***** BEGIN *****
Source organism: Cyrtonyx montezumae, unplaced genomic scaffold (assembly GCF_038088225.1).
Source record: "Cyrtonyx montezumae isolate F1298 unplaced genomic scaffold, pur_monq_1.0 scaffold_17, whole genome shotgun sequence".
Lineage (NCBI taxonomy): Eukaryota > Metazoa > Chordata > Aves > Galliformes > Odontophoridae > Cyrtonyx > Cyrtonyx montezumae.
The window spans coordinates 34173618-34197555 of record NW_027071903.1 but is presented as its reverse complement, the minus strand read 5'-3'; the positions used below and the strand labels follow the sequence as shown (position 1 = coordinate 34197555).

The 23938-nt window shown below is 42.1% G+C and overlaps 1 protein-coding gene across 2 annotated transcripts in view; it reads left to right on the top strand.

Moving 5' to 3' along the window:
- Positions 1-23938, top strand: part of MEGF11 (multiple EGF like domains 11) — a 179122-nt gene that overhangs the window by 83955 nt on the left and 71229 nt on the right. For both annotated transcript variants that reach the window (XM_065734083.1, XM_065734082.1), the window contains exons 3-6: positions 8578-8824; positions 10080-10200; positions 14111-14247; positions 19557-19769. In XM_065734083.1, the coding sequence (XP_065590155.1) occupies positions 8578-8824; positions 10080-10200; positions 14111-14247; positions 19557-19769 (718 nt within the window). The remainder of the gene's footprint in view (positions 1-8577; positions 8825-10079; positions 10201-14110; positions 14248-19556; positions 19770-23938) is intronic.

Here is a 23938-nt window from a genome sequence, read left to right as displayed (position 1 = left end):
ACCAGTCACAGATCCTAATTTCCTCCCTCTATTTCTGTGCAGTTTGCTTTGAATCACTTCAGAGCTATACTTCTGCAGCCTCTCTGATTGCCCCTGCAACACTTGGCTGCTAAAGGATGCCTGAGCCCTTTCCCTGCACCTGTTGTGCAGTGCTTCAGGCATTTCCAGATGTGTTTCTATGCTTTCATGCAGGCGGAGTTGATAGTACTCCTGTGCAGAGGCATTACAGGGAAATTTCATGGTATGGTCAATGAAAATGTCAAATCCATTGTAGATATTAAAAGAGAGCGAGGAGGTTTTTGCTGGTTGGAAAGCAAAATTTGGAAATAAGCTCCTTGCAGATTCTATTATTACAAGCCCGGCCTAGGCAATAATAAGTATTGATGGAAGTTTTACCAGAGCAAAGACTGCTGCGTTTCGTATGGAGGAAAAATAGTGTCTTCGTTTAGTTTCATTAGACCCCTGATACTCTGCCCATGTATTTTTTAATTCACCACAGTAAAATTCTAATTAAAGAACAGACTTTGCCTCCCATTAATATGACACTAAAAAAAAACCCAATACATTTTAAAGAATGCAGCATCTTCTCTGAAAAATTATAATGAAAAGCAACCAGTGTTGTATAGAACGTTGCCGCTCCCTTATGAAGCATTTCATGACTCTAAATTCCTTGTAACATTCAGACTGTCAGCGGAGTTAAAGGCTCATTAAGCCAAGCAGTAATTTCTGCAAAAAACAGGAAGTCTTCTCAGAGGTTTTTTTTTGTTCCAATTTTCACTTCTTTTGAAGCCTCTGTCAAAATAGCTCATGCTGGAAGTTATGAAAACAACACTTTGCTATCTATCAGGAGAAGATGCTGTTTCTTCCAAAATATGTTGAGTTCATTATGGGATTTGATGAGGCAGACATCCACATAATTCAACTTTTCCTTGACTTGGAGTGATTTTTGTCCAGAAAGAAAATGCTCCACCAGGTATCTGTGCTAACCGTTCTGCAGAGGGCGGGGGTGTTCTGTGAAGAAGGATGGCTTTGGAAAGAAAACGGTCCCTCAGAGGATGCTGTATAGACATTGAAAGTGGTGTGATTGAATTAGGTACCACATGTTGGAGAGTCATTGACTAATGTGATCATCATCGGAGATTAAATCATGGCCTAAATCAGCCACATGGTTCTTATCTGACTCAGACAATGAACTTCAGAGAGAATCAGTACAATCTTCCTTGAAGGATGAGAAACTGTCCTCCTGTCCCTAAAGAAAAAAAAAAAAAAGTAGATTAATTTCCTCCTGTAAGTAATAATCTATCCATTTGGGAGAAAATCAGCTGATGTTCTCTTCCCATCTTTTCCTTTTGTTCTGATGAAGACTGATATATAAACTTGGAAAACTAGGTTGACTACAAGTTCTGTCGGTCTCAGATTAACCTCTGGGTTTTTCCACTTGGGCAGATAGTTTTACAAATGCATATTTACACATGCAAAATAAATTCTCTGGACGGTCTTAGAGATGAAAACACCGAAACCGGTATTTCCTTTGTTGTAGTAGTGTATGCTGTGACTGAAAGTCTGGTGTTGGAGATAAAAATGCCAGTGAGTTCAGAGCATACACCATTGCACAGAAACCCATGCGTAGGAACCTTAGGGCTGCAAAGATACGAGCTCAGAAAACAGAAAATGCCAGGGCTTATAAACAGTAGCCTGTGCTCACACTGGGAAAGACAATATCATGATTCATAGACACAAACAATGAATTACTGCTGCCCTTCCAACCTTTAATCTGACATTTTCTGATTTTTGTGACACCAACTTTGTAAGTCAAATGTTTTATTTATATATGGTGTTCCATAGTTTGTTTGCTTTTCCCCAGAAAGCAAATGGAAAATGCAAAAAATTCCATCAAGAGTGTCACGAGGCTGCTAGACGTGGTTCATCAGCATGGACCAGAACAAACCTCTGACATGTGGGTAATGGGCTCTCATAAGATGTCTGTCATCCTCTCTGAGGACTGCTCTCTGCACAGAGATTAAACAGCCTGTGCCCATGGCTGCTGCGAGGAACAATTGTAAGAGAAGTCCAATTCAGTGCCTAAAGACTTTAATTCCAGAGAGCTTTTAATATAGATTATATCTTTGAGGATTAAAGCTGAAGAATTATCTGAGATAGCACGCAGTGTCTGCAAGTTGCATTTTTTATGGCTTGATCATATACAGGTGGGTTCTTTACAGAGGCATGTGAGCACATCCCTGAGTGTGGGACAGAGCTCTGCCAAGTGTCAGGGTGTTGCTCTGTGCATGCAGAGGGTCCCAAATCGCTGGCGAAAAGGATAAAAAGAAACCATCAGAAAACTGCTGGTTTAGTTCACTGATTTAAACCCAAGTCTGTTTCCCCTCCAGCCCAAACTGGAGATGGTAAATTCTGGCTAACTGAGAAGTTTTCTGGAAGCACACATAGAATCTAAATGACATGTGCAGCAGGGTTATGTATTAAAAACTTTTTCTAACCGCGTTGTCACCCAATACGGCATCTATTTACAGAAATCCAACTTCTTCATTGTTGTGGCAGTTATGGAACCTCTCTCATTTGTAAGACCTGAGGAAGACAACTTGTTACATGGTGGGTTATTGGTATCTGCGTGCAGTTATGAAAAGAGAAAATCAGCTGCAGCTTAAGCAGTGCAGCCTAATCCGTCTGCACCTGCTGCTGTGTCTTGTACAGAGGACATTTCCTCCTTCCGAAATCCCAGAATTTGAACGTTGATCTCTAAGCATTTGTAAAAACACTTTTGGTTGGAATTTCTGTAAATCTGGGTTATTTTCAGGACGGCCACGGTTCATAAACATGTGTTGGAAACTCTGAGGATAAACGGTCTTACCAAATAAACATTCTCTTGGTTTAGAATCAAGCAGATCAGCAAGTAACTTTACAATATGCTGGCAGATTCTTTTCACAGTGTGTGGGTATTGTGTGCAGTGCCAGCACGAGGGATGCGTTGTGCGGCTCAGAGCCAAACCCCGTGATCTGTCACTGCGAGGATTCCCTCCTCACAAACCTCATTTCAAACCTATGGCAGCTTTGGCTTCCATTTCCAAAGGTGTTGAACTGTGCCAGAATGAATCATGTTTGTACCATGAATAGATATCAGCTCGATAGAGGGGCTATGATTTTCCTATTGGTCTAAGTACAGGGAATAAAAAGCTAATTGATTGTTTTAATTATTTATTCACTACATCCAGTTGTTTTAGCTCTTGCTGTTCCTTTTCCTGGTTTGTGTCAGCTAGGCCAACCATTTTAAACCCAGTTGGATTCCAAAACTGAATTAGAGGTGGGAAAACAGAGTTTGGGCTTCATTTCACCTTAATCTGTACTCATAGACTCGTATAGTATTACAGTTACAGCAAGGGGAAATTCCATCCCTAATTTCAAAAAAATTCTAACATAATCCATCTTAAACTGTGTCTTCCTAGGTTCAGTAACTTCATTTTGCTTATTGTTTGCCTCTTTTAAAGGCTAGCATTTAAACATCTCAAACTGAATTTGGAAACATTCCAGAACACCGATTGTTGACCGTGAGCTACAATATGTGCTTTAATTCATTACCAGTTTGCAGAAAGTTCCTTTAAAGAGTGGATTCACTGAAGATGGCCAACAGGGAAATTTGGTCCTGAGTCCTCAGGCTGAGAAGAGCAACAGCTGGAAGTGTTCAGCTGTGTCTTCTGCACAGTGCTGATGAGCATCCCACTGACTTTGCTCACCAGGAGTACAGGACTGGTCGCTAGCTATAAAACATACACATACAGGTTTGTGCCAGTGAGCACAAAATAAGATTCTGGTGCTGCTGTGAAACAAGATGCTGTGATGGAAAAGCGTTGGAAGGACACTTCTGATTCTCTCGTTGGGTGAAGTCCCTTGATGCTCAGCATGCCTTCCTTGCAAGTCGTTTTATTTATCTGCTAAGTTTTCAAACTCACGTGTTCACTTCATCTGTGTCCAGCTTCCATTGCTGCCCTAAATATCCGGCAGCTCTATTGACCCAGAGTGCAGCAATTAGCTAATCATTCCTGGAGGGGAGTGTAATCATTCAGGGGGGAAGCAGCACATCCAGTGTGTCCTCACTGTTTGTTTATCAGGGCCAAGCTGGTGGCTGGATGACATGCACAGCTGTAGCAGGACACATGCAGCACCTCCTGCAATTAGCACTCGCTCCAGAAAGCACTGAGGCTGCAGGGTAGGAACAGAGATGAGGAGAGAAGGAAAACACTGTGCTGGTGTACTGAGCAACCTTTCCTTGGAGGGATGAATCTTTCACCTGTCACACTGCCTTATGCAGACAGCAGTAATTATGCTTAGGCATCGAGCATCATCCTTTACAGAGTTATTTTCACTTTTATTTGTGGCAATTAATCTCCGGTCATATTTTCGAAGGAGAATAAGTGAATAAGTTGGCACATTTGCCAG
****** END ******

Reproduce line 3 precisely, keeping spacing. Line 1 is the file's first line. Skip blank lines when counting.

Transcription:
Lineage (NCBI taxonomy): Eukaryota > Metazoa > Chordata > Aves > Galliformes > Odontophoridae > Cyrtonyx > Cyrtonyx montezumae.